Photoshop’s Clipping Mask tool allows the straightforward creation of complex images. Clipping masks can help you to artfully merge your layers so that the resulting graphic looks professional and sleek.
What the Clipping Mask Does
The simplest use of a clipping mask is to combine two layers into one. The top layer will have a distinct shape that’s different from the bottom image that you want to merge it with. By selecting a portion of your bottom layer to use as the mask, you’ll be able to make it look like one image is inside another one.
You can also clip multiple layers into a single mask. Once you have multiple objects clipped down into your desired shape, you can move these objects around individually by selecting their layers. Being able to see different layers move within your clipping shape is just one advantage of using the clipping mask. This is much different than right-clicking a layer and hitting “Merge Down.”
What Does the Clipping Mask Do that Similar Tools Can’t?
Let’s take the common task of recasting one image within another base layer image. You could use Photoshop’s Eraser tool and start erasing the top picture until it fits your base layer. The problem with choosing the Eraser tool is that it’s a permanent change. If you erase too much of the top image, you won’t be able to bring what you erased back later.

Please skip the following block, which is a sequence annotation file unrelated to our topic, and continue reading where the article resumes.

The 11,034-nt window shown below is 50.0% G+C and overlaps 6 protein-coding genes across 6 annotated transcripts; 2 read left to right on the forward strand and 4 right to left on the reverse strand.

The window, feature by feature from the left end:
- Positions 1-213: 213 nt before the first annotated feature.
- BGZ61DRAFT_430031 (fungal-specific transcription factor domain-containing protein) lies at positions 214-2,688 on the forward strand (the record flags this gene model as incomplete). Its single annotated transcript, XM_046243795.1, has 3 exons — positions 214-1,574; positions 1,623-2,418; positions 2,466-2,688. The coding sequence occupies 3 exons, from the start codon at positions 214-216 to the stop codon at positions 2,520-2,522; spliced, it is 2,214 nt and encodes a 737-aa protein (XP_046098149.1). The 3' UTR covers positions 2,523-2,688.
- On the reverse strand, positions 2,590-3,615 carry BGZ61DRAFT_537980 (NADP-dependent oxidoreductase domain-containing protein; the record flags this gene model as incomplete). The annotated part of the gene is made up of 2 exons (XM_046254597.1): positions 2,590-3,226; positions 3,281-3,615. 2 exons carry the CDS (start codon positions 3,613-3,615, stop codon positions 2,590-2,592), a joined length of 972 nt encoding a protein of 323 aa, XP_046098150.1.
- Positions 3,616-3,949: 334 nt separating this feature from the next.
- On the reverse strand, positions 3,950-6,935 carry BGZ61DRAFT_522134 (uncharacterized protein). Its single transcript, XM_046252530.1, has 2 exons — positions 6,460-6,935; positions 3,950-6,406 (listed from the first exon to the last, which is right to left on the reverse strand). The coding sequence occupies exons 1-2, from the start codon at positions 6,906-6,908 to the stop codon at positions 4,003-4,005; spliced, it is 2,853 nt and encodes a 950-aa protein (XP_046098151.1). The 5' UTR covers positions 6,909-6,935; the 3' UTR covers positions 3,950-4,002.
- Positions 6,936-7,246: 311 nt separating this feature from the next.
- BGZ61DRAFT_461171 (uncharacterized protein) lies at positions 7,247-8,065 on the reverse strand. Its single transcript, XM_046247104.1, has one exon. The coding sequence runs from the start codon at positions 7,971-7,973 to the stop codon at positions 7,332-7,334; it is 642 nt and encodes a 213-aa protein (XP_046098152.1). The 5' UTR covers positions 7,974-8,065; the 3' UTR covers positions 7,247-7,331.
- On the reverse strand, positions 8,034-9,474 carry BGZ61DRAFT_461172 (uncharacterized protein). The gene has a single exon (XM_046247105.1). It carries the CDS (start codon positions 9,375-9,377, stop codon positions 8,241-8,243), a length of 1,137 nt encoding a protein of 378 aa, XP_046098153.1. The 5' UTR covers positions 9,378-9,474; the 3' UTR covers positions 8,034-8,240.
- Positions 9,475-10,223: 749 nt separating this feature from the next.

Some Photoshop users might instead opt for a layer mask. This would entail making a quick selection and cropping the top image into our bottom image. The problem with a layer mask is that it needs quite a bit of brush work and feathering to get it just right. Not only is this time-consuming, but it also requires incredible attention to detail and an intermediate level of artistic ability. This isn’t an issue when you use clipping masks. Photoshop does most of the work for you, so you can just focus on merging your elements.
What Are Some Actual Scenarios of Using Clipping Masks?
The clipping mask creates a nice illusion of one image appearing within another. The actual process of making a clipping mask involves creating a shape that you’ll use to crop your top layer into. For example, imagine your top shape is a model and the bottom shape is a television you want to superimpose the model onto. With a clipping mask, the process becomes easy.
The clipping mask is best used in conjunction with other Photoshop tools and filters. Be sure to check out the tutorial videos on our site to learn more about how to use clipping masks to their full potential.